Death knell – The global coal industry will “never recover” from the Covid-19 pandemic, industry observers predict, because the crisis has proved renewable energy is cheaper for consumers and a safer bet for investors. A long-term shift away from dirty fossil fuels has accelerated during the lockdown, bringing forward power plant closures in several countries and providing new evidence that humanity’s coal use may finally have peaked after more than 200 years. That makes the worst-case climate scenarios less likely, because they are based on a continued expansion of coal for the rest of the century. Even before the pandemic, the industry was under pressure due to heightened climate activism, divestment campaigns and cheap alternatives. The lockdown has exposed its frailties even further, wiping billions from the market valuations of the world’s biggest coal miners. As demand for electricity has fallen, many utilities have cut back on coal first, because it is more expensive than gas, wind, and solar. In the EU, imports of coal for thermal power plants plunged by almost two-thirds in recent months to reach lows not seen in 30 years. The consequences have been felt around the world as well. (Guardian)
Green props – Oil majors have all cut capital spending sharply as worldwide stay-at-home orders triggered by the coronavirus outbreak slammed fuel demand and sent oil prices to record lows. But Europe’s top five producers – BP, Shell, Total, Eni, and Equinor – are all focusing their investment cuts mainly on oil and gas activities, and giving their renewables and low carbon businesses a relative boost, according to a Reuters review of company statements and interviews with executives.
Safety net – Europe should consider the EU ETS no longer as the “cornerstone” or driver of decarbonisation, but as a safety net (as it is in California’s WCI-linked market) while sector-targeted policies spur cuts, argue Charlotte Vailles and Nicolas Berghmans at French think-tanks I4CE and IDDRI respectively. They say the current EUA price reductions due to the coronavirus-linked economic downturn highlight how necessary it is to reform the mechanism for managing this surplus or even to implement a carbon floor price. (Energy Post)
Low price spread – Think-tank I4CE has also updated its Global Carbon Accounts project mapping countries with explicit carbon prices, sectors covered, price levels, and government revenues. It finds that as of Mar. 1, more than 75% of emissions regulated are still covered by a price below $10/tonne – well below the $40-80 corridor economists recommended by 2020 for a Paris Agreement-aligned trajectory.
Double denial – New York Governor Andrew Cuomo’s (D) administration once again denied a key water permit for the controversial Williams Northeast Supply Enhancement pipeline sought by National Grid on Friday, citing the state’s sweeping climate law and marking a win for environmentalists. The New York Department of Environmental Conservation (DEC) said the construction of the pipeline in an ecologically sensitive, historically contaminated and recovering area – particularly near New York’s Raritan Bay – would have an unacceptable negative impact on water quality. The DEC also cited the emissions impacts of the pipeline as grounds for denying the project, declaring the pipeline inconsistent with the state’s Climate Leadership and Community Protection Act, which mandates net-zero emissions by 2050. Shortly after the New York decision, the New Jersey Department of Environmental Protection also denied six essential permits for the pipeline. (Politico)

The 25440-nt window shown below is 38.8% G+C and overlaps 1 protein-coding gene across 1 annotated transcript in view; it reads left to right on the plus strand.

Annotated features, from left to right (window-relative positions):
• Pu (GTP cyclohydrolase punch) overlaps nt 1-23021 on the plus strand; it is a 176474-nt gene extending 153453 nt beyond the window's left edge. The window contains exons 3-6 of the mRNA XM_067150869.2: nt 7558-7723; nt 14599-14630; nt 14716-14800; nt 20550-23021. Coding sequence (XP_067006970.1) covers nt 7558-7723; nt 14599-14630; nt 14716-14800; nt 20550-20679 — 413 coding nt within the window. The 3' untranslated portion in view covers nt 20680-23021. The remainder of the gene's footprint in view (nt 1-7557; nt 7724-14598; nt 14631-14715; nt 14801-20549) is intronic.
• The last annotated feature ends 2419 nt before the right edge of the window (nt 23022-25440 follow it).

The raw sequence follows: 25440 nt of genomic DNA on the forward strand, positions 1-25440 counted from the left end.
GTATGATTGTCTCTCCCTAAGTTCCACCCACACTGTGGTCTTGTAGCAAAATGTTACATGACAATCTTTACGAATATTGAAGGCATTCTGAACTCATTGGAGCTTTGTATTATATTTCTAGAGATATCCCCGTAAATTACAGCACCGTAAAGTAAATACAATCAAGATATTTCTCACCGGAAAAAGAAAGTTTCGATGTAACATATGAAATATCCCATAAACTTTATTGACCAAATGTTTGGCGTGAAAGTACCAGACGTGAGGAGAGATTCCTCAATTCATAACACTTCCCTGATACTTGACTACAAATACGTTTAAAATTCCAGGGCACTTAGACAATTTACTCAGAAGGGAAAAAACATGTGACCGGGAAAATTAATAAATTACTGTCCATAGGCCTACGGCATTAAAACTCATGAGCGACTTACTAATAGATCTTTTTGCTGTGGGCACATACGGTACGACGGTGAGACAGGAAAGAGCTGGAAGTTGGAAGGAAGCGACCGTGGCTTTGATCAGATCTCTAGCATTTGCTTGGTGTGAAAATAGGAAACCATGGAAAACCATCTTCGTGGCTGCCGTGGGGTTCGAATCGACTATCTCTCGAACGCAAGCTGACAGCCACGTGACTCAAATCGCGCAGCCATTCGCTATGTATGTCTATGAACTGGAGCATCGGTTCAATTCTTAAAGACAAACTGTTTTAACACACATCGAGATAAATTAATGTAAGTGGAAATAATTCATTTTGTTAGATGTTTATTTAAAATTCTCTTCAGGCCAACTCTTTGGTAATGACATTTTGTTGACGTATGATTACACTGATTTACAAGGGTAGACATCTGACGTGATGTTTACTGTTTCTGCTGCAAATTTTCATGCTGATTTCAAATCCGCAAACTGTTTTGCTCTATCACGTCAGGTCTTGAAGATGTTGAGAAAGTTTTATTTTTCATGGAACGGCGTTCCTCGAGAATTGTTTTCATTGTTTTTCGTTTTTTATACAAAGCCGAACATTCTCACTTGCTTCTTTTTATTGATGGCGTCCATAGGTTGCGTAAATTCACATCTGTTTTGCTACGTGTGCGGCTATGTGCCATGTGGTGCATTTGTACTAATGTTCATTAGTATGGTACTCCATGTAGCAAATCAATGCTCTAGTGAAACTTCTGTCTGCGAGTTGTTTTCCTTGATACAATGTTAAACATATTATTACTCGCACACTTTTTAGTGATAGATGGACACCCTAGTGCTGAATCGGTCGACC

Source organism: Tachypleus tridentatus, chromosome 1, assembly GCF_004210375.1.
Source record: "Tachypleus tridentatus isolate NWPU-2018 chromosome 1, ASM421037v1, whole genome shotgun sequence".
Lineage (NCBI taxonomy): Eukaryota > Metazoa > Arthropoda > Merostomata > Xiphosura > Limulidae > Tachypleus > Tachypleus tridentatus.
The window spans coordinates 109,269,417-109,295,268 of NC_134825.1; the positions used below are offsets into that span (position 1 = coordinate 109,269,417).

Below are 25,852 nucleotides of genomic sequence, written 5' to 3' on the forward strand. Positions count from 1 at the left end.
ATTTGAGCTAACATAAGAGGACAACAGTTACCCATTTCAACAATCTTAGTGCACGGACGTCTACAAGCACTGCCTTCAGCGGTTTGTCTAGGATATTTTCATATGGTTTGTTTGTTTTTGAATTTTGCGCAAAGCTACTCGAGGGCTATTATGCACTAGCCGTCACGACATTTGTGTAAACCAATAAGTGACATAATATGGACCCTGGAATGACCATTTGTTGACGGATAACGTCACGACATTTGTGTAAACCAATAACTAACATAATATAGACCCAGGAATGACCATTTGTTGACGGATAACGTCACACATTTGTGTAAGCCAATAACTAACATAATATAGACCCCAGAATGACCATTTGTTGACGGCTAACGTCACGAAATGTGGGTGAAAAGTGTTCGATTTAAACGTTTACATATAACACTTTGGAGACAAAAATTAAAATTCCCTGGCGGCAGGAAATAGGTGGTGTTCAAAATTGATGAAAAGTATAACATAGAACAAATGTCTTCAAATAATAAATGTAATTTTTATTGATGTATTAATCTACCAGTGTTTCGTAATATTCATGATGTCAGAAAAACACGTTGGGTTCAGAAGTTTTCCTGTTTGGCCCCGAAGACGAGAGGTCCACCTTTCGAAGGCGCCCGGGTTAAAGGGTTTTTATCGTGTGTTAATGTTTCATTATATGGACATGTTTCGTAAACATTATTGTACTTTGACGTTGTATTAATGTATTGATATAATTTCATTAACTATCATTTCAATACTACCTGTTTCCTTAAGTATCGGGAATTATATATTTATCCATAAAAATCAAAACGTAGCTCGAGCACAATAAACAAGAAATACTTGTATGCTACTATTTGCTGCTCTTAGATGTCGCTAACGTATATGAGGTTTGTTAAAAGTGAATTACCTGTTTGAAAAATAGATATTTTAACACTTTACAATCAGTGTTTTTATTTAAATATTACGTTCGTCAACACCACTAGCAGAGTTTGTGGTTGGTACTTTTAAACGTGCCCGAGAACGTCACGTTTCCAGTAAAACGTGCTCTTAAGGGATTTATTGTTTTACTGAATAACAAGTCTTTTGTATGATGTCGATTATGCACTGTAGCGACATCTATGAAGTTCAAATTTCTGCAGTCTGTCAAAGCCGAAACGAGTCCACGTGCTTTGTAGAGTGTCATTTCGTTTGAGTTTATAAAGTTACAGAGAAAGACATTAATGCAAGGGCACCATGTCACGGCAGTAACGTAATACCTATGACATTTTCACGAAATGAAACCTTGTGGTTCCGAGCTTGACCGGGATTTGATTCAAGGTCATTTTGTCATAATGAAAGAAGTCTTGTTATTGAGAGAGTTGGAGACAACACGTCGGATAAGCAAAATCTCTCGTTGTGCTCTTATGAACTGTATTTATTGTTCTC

Earning stripes – US online payments company Stripe is spending $1 million on carbon removals, following last year’s pledge that instead of buying cheap carbon offsets the company would pay much more for innovative methods to get CO2 out of the air for as much as $800/tonne. The projects include putting CO2 into concrete, burying bio-oil, and applying special sand to a beach to allow the waves to grind it up and have the ocean absorb more carbon.
And finally… Better dead than red – New bank restrictions on the financing of oil and gas drilling in the Arctic are akin to past practices – known as redlining – of not loaning to communities of colour, US Energy Secretary Dan Brouillette said. “We didn’t want banks redlining certain parts of the country. We don’t want that here. I do not think banks should be redlining our oil and gas investment across the country,” Brouillette told Axios in an interview. Experts quickly said the redlining comparison was both inappropriate and inaccurate, with one noting that a massive corporation losing access to several banks “is absolutely nothing like the systematic exclusion and exploitation of black communities for hundreds of years”. Since December, Goldman Sachs, Wells Fargo, Citi, Morgan Stanley, and JP Morgan have all announced they won’t directly finance new oil and gas development in the Arctic.